11-month-old Bianca is being assessed in the pulmonary clinic today by the nurse. Bianca requires continuous portable oxygen via nasal prongs at 0.5 L/min. Her mother has tried to wean the baby from the oxygen, per physician’s orders, during the nighttime but Bianca’s O2 saturation often will drop to 92% and her respiratory rate will increase. The baby was born at 26 weeks’ gestation and was ventilated for the first week of life. She has been on continuous oxygen since birth.
You must answer those questions:
a.) There is a student nurse observing today. She asks the nurse why the baby is still having respiratory problems. How should you respond?
b.) What things would you be concerned about as the baby gets older?
that baby has an immature lung that can lead to RESPIRATORY SYNDROME.
OU MUST USE THIS BOOK.
Porth, C. M. (2011). Essentials of pathophysiology (3rd ed.). Philadelphia, PA: Lippincott Williams & Wilkins. PAGES FROM 557 TO 563.
THIS IS A EXAMPLE FROM A CLASS MATE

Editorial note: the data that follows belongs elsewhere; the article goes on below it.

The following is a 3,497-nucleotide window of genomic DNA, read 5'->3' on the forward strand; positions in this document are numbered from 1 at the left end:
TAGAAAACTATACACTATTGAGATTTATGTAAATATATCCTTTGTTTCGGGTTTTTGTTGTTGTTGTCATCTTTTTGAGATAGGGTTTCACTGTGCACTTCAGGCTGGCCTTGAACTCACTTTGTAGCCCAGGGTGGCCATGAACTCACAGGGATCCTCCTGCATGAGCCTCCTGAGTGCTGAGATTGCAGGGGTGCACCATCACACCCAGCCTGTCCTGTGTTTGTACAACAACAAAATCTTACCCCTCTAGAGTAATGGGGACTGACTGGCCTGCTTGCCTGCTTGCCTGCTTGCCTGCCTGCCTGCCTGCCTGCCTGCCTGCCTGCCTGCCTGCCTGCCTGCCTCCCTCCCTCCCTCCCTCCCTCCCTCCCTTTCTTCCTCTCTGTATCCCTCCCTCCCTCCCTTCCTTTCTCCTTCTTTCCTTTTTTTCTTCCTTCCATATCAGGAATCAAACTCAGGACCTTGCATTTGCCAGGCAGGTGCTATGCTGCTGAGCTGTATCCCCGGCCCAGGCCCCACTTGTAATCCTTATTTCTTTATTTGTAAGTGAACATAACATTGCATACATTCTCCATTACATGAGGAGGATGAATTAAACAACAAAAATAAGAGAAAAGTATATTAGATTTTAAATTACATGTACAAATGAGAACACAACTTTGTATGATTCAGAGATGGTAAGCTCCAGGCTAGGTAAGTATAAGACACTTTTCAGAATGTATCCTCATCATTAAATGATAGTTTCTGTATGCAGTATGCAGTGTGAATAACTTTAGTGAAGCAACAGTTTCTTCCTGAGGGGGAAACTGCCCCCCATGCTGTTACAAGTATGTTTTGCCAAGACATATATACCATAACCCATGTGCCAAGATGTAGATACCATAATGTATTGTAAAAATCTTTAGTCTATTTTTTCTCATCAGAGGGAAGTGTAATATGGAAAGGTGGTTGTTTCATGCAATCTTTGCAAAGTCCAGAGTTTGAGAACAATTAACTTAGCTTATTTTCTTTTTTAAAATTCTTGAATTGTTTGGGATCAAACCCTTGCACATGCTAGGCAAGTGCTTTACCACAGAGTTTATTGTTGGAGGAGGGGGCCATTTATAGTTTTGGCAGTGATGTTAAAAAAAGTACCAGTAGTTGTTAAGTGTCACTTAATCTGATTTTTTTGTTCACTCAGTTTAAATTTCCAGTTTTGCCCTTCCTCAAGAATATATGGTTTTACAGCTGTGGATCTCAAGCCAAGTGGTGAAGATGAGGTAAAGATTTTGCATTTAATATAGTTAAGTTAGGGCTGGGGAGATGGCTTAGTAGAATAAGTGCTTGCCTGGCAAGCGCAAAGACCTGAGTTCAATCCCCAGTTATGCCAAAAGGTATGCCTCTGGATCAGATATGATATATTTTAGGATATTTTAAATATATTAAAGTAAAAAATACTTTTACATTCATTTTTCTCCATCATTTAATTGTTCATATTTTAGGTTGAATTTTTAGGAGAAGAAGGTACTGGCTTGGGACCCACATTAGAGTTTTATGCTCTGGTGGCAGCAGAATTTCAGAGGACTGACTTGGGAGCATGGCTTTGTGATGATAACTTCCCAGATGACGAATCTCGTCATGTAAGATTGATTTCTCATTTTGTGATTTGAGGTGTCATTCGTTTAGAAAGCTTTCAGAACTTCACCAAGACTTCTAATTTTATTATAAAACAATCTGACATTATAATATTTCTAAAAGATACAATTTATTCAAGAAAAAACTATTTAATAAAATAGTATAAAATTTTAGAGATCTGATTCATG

This baby, Bianca, is having respiratory problems because she was born at 26 weeks’ gestation. Lung compliance is greatly influenced by pulmonary surfactant that is produced in the lungs because it decreases surface tension, increases lung compliance, and makes lung inflation easier (Porth, 2011). However, the cells that produce surfactant mature at the 26th to 27th week of gestation so Bianca does not have sufficient amounts of surfactant in her lungs (Porth, 2011). As a result, she has infant respiratory distress syndrome and she needs continuous oxygen. As the baby gets older, treatment should be focused on maintaining adequate ventilation and gas exchange, clearing pulmonary secretion, and preventing infections and further complications. Morrell (2010) mentions some treatment options, which include mechanical ventilation, fluid management to support other organs, using the prone position, and surfactant replacement. Interestingly, this is the second article I came across that mentioned using the prone position because it improves gas exchange and oxygenation as the heart and diaphragm put less pressure on the lungs (Morrell, 2010). Other concerns would be respiratory acidosis, neurologic impairments related to hypoxia, and apnea.
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